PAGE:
What is GERD?

Gastroesophageal reflux occurs when a child’s digested or partially digested food flows back into the esophagus, causing heartburn, swallowing issues and in the case of young babies, frequent spitting up.

Surgical treatment of Gastroesophageal Reflux Disease (GERD)

Gastroesophageal reflux or backwash of stomach contents up into the esophagus (swallowing tube) occurs to some degree normally in infants. Most infants will outgrow this “acid reflux” during the first year of life.  Gastroesophageal reflux is a disease (GERD) when it interferes with normal growth and development. GERD may result in “nutritional failure”; GERD may damage the esophagus; GERD may result in aspiration of stomach contents into the lungs and cause pneumonia or make lung disease worse. GERD is usually treated by pediatricians and pediatric gastroenterologists using acid reduction medicines along with changes in feeding technique and sometimes special formulas. Surgery is rarely required to treat GERD in infants and children.

If the medical treatments for GERD are not sufficient or symptoms persist in spite of best treatment, surgical control of GERD may help. Pediatric surgeons at Penn State Children's Hospital perform anti-reflux surgery using laparoscopic, video.

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The experts at Penn State Children’s Hospital are committed to providing our pediatric patients with comprehensive and multidisciplinary care.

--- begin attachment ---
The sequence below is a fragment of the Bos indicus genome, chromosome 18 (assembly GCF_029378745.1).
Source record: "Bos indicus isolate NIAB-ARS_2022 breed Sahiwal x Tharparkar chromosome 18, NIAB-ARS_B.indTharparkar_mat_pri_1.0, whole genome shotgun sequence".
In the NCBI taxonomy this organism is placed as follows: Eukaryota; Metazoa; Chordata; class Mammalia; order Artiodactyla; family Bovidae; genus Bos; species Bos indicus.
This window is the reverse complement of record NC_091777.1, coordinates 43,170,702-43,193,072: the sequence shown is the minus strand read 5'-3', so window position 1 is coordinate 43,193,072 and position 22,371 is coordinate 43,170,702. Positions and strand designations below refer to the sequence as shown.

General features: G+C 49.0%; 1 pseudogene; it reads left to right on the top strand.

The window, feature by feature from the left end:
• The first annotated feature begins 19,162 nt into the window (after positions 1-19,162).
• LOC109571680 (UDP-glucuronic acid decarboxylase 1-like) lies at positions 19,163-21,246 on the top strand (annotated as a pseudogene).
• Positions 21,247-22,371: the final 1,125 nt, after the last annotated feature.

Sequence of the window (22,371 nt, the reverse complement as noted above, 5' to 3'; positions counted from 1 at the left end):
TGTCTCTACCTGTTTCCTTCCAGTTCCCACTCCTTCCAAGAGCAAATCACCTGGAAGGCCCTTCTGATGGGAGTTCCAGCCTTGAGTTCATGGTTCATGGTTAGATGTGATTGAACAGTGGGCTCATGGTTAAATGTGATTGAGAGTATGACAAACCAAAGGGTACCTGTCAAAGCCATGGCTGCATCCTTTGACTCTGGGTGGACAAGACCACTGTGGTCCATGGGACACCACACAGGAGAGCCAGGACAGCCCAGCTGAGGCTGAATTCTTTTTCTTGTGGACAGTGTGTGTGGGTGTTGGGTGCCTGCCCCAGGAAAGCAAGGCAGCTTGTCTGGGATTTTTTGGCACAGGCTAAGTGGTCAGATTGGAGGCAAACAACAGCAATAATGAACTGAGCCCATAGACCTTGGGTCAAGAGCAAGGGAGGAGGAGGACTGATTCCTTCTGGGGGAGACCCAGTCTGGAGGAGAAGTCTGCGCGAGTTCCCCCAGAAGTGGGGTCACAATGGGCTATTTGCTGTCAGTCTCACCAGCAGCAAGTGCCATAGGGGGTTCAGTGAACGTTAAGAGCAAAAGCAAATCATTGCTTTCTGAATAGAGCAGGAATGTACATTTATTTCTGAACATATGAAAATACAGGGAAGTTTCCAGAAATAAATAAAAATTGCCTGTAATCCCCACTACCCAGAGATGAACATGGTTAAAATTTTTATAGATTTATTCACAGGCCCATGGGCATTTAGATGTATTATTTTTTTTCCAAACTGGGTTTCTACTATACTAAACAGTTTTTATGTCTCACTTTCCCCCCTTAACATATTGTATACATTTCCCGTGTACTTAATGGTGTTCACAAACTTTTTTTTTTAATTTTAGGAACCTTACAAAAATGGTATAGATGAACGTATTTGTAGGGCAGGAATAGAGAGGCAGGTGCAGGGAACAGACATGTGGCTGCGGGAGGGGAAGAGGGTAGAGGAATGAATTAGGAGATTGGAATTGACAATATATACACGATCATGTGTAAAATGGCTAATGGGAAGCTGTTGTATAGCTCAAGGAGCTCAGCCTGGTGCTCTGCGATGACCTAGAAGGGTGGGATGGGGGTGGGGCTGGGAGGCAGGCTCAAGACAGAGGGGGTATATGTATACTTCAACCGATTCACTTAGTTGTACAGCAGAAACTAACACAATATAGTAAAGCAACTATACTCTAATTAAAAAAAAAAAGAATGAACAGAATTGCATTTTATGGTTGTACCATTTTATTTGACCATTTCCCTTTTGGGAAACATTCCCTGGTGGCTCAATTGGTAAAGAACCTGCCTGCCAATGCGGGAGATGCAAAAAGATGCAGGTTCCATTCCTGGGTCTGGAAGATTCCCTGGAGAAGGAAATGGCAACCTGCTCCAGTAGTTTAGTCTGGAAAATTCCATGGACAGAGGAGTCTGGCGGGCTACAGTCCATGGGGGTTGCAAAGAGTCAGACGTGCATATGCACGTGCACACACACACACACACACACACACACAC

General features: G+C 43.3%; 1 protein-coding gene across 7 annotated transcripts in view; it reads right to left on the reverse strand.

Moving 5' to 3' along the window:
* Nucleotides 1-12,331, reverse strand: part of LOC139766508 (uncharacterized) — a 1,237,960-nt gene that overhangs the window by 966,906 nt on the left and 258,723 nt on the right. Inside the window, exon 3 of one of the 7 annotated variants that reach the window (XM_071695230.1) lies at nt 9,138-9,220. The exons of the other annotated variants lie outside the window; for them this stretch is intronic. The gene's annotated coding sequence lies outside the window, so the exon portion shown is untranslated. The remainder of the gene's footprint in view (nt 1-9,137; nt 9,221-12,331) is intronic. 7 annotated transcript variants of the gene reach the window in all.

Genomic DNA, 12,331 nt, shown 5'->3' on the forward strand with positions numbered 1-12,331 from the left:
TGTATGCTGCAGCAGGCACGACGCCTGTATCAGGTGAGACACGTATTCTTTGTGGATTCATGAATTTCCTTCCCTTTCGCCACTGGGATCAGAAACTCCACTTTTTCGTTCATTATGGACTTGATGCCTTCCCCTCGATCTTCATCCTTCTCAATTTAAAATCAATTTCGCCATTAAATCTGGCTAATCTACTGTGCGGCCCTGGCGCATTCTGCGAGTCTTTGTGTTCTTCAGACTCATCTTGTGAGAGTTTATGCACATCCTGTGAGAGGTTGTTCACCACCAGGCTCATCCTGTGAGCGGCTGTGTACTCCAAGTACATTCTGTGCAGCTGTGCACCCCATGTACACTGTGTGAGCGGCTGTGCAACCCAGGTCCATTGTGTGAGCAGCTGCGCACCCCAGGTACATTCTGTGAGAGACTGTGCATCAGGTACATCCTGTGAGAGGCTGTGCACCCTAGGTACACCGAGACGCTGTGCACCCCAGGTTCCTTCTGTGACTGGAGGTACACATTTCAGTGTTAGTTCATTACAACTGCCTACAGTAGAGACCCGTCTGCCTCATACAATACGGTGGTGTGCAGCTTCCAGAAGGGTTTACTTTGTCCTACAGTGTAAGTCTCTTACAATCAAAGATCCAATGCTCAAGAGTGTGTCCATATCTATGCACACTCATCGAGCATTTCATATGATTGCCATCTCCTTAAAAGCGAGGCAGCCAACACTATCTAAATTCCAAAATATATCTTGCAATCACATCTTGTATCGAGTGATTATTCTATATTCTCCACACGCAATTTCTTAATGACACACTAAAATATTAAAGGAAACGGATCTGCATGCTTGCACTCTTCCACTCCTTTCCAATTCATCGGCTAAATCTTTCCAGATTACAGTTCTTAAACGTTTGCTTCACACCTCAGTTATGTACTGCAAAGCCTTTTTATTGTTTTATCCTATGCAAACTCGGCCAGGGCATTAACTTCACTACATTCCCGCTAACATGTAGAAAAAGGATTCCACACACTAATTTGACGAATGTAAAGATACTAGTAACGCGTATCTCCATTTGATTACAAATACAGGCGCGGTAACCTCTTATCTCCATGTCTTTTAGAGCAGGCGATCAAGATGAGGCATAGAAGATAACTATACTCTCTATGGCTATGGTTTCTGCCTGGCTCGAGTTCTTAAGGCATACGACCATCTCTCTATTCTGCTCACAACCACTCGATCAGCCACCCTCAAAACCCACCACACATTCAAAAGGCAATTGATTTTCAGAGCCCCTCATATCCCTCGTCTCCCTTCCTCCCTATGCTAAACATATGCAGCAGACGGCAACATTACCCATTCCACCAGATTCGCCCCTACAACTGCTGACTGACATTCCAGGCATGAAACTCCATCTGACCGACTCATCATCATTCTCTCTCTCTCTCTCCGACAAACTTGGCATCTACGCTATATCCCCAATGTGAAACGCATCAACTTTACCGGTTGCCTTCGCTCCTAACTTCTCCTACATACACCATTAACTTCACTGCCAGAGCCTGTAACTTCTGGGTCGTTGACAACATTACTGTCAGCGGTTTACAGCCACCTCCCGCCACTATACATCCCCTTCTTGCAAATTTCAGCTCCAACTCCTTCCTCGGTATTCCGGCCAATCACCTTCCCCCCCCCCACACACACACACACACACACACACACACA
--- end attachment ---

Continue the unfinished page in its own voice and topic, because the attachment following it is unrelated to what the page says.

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Why Choose Penn State Children’s Hospital for Care

Ranked Among the Nation’s Best

Penn State Children's Hospital is proud to be one of the nation's top children's hospitals.

  • U.S. News and World Report has ranked us as one of the best children’s hospitals every year. Learn more about our rankings. We are one of only 84 children's hospitals recognized in any specialty.
  • We are one of eight hospitals in the country, and the only one in Pennsylvania, to be named as a Level 1 Children’s Surgery Center by The American College of Surgeons (ACS) for excellence in pediatric surgical care.

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Support groups provide children and their families an opportunity to connect with others in similar situations. Learn more about the support groups offered at Penn State Children’s Hospital.

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